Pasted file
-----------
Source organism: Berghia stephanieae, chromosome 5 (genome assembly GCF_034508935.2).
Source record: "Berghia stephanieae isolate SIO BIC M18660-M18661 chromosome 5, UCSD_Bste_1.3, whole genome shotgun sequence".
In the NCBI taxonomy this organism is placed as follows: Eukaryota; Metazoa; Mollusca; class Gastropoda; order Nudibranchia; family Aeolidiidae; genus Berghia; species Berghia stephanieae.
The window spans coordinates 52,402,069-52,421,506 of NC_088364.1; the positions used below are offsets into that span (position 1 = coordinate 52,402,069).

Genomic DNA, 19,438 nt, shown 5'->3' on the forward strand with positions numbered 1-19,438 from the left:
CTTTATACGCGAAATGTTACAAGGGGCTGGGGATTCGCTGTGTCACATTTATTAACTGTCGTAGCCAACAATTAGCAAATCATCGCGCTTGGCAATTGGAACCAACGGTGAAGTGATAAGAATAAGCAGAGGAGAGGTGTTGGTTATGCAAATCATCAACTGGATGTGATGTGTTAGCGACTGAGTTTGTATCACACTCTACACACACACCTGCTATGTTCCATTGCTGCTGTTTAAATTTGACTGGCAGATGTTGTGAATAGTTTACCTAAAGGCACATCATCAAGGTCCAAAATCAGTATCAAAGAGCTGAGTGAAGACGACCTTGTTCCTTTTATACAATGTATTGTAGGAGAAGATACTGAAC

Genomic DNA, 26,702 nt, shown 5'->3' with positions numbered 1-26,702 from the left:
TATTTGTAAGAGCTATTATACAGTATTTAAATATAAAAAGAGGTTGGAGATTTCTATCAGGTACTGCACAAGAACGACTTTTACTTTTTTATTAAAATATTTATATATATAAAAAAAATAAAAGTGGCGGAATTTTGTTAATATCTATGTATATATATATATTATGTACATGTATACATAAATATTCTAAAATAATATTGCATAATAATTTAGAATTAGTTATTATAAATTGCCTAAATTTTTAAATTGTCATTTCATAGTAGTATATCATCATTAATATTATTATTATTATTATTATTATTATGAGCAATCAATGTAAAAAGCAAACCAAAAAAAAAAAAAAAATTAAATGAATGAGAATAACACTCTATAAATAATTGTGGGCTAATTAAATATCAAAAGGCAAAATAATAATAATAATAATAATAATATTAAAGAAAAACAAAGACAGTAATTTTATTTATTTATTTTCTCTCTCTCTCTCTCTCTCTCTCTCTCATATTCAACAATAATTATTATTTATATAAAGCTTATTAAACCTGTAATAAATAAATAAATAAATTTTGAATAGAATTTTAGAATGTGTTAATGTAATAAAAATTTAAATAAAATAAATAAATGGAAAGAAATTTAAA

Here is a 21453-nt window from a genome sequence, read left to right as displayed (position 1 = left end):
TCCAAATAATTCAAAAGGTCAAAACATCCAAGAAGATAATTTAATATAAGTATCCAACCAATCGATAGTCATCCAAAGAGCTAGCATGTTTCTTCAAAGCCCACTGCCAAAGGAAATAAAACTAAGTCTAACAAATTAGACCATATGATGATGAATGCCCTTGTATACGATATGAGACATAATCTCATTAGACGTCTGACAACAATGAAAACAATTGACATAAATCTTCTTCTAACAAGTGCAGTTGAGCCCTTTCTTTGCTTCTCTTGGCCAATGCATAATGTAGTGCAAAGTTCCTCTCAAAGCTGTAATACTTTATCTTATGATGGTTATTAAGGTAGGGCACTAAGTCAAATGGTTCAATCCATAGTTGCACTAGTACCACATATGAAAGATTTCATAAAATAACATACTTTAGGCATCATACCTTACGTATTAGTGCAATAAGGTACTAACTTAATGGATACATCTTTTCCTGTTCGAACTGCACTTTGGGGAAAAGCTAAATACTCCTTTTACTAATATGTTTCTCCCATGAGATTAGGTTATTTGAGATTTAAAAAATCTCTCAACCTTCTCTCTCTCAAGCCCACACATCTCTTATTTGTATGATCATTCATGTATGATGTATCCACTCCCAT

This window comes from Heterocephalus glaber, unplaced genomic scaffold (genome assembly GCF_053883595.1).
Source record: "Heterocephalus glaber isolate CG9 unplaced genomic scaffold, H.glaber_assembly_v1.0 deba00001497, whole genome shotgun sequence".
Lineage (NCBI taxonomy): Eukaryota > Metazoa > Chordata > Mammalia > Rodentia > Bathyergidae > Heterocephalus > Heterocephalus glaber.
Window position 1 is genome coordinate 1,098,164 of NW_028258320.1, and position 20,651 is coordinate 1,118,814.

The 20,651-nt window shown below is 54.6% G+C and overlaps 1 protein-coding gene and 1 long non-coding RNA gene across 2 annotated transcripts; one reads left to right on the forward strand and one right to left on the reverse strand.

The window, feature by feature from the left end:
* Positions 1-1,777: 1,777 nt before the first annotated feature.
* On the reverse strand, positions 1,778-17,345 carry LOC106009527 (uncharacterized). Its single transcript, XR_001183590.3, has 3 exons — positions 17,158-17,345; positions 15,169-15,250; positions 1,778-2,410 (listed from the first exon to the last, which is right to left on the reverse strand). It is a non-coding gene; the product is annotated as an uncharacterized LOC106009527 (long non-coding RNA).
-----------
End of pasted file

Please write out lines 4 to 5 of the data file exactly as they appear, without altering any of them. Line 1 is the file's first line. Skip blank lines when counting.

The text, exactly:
The window spans coordinates 52,402,069-52,421,506 of NC_088364.1; the positions used below are offsets into that span (position 1 = coordinate 52,402,069).

Genomic DNA, 19,438 nt, shown 5'->3' on the forward strand with positions numbered 1-19,438 from the left: